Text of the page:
Confederate Veteran, Vol. VII, No. 3 Nashville, Tenn., March, 1899.


Mrs. LaSalle Corbell Pickett

Under the impulse of our generous President's speech at Atlanta, suggesting that the government share in caring for the graves of Confederate dead, Mrs. LaSalle Corbell Pickett, widow of Gen. Pickett, wrote this for the VETERAN:

Years ago a Southern woman placed flowers upon the graves of Northern soldiers who had fallen in battle and been buried in sunny Southland. She did this in memory of the mothers and wives and sisters far away who could never kneel beside those sacred mounds and put tokens of fond remembrance over the dead. As she strewed fragrant blossoms on the resting places of the brave men who wore the blue she fancied that a sweet wind from the South might waft the fragrance of their passing breath to distant Northern homes, to fall with blessed comfort upon sorrowful hearts. In a more sacred sense, she trusted that upon the Frave of her loved one who lay in Northern ground some tender hand would drop a blossom, with a prayer for a Southern home left desolate. We know that these far-distant ,,raves are not forgotten when the May roses make the world glad, and we appreciate the kind hearts that do honor to our dead so far from us.

A strange and wholly unexpected result of the President's generous attitude is the movement to pension ex-Confederates-a suggestion that might be regarded as savoring of sarcasm were it not for the grave character of those in whose minds it has arisen. The Confederates are claiming no reward for their services of long ago. They did their best and are proud of their record, but they do not make application for pensions. It is true that the war tax imposes a heavy weight upon the South, and that she bears that burden uncomplainingly. The money which flows from Northern States into the pension fund returns to those States and becomes a part of their circulating medium. Many millions go annually from the treasury of the South and never return. She is not impoverished, because she cannot be, but for every dollar that goes out for Northern pensions by so much is she the poorer. Notwithstanding her heavy burdens, her progress in the past quarter of a century is the marvel of economic history. She does not pause in her onward march to reflect mournfully on what that progress might have been but for those burdens. She looks bravely forward to the grand future which is hers.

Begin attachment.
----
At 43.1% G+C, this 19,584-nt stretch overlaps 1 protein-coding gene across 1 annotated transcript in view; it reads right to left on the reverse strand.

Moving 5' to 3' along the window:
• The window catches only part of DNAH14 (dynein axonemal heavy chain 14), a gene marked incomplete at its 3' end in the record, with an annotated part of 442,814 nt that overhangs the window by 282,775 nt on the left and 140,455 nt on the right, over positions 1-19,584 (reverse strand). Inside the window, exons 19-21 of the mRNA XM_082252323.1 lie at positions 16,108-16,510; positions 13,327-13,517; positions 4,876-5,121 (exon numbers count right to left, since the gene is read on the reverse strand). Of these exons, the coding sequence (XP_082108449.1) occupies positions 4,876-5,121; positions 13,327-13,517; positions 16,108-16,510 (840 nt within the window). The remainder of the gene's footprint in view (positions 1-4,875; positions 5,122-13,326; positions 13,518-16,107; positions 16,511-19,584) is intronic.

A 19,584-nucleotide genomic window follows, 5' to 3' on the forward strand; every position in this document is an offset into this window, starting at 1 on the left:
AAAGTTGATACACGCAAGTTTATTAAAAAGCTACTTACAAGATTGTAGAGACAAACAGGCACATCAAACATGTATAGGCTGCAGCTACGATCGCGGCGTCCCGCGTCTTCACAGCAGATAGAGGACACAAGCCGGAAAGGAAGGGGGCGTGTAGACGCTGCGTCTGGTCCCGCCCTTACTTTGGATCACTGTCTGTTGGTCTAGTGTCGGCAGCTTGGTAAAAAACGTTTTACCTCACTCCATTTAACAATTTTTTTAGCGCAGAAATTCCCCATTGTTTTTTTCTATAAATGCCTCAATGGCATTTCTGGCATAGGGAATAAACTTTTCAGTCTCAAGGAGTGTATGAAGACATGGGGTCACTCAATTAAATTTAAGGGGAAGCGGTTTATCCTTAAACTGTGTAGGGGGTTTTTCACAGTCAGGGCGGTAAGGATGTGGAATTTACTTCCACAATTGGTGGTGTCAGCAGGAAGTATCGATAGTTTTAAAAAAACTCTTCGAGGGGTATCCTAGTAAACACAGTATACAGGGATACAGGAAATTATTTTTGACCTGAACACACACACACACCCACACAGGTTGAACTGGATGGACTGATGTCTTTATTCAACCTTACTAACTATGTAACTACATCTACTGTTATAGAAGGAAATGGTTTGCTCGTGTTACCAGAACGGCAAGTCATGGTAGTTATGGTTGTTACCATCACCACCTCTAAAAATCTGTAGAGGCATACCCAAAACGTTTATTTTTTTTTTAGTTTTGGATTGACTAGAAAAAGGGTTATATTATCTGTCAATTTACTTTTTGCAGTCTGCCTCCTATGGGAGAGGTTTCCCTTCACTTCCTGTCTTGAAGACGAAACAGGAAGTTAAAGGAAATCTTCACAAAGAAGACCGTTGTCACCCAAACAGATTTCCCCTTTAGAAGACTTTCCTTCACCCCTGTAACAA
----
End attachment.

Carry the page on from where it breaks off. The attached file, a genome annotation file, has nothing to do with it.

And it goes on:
The South cheerfully responds to the demands made upon her by the nation. In addition to this tax, she supports her own disabled veterans and war widows and orphans, with no help except that which sometimes comes from some generous purse and loving heart whose heaven-born impulses are circumscribed by no lines of politics or geography. Thus she works earnestly for the right, happy in the present, hopeful of the future.



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